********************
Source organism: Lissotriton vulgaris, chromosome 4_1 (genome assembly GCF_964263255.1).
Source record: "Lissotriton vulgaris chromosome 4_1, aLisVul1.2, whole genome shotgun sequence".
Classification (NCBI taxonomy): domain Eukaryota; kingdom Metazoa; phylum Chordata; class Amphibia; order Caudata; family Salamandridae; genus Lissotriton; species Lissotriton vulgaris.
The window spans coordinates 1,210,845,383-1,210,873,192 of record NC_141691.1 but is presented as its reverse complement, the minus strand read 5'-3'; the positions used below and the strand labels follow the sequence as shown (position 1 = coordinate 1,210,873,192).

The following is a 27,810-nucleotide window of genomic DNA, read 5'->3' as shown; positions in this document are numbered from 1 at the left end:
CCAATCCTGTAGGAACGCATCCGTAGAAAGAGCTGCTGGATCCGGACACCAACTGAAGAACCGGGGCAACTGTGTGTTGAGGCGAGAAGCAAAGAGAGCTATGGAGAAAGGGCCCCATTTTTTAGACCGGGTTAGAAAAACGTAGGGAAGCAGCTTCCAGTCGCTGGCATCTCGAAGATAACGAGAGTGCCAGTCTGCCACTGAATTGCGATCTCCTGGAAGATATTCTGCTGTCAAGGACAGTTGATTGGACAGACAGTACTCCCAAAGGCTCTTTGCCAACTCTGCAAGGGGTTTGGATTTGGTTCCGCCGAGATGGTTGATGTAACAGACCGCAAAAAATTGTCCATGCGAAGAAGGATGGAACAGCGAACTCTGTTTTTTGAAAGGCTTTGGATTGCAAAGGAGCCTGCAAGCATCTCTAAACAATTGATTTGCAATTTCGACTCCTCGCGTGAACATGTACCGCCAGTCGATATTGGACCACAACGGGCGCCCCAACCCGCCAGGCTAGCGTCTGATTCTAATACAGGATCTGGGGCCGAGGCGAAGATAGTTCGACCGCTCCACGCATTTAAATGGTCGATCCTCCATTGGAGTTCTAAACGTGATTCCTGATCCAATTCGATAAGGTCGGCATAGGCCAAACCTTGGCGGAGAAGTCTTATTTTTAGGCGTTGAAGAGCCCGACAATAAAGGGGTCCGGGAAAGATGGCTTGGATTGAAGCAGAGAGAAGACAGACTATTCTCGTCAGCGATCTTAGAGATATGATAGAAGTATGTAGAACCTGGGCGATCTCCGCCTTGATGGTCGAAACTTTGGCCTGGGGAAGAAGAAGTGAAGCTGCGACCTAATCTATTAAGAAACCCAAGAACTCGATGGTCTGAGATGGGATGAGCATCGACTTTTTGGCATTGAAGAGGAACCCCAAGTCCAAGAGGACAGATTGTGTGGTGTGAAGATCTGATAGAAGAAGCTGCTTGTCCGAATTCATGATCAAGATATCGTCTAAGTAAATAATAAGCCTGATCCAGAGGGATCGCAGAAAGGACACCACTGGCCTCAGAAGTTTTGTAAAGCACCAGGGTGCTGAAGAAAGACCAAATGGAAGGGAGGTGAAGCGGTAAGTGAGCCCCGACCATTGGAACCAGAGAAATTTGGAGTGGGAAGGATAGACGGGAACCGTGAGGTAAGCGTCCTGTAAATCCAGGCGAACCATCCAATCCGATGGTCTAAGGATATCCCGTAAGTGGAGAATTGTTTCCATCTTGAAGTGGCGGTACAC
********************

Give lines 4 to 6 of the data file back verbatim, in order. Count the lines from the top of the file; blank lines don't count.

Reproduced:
The window spans coordinates 1,210,845,383-1,210,873,192 of record NC_141691.1 but is presented as its reverse complement, the minus strand read 5'-3'; the positions used below and the strand labels follow the sequence as shown (position 1 = coordinate 1,210,873,192).

The following is a 27,810-nucleotide window of genomic DNA, read 5'->3' as shown; positions in this document are numbered from 1 at the left end:
CCAATCCTGTAGGAACGCATCCGTAGAAAGAGCTGCTGGATCCGGACACCAACTGAAGAACCGGGGCAACTGTGTGTTGAGGCGAGAAGCAAAGAGAGCTATGGAGAAAGGGCCCCATTTTTTAGACCGGGTTAGAAAAACGTAGGGAAGCAGCTTCCAGTCGCTGGCATCTCGAAGATAACGAGAGTGCCAGTCTGCCACTGAATTGCGATCTCCTGGAAGATATTCTGCTGTCAAGGACAGTTGATTGGACAGACAGTACTCCCAAAGGCTCTTTGCCAACTCTGCAAGGGGTTTGGATTTGGTTCCGCCGAGATGGTTGATGTAACAGACCGCAAAAAATTGTCCATGCGAAGAAGGATGGAACAGCGAACTCTGTTTTTTGAAAGGCTTTGGATTGCAAAGGAGCCTGCAAGCATCTCTAAACAATTGATTTGCAATTTCGACTCCTCGCGTGAACATGTACCGCCAGTCGATATTGGACCACAACGGGCGCCCCAACCCGCCAGGCTAGCGTCTGATTCTAATACAGGATCTGGGGCCGAGGCGAAGATAGTTCGACCGCTCCACGCATTTAAATGGTCGATCCTCCATTGGAGTTCTAAACGTGATTCCTGATCCAATTCGATAAGGTCGGCATAGGCCAAACCTTGGCGGAGAAGTCTTATTTTTAGGCGTTGAAGAGCCCGACAATAAAGGGGTCCGGGAAAGATGGCTTGGATTGAAGCAGAGAGAAGACAGACTATTCTCGTCAGCGATCTTAGAGATATGATAGAAGTATGTAGAACCTGGGCGATCTCCGCCTTGATGGTCGAAACTTTGGCCTGGGGAAGAAGAAGTGAAGCTGCGACCTAATCTATTAAGAAACCCAAGAACTCGATGGTCTGAGATGGGATGAGCATCGACTTTTTGGCATTGAAGAGGAACCCCAAGTCCAAGAGGACAGATTGTGTGGTGTGAAGATCTGATAGAAGAAGCTGCTTGTCCGAATTCATGATCAAGATATCGTCTAAGTAAATAATAAGCCTGATCCAGAGGGATCGCAGAAAGGACACCACTGGCCTCAGAAGTTTTGTAAAGCACCAGGGTGCTGAAGAAAGACCAAATGGAAGGGAGGTGAAGCGGTAAGTGAGCCCCGACCATTGGAACCAGAGAAATTTGGAGTGGGAAGGATAGACGGGAACCGTGAGGTAAGCGTCCTGTAAATCCAGGCGAACCATCCAATCCGATGGTCTAAGGATATCCCGTAAGTGGAGAATTGTTTCCATCTTGAAGTGGCGGTACAC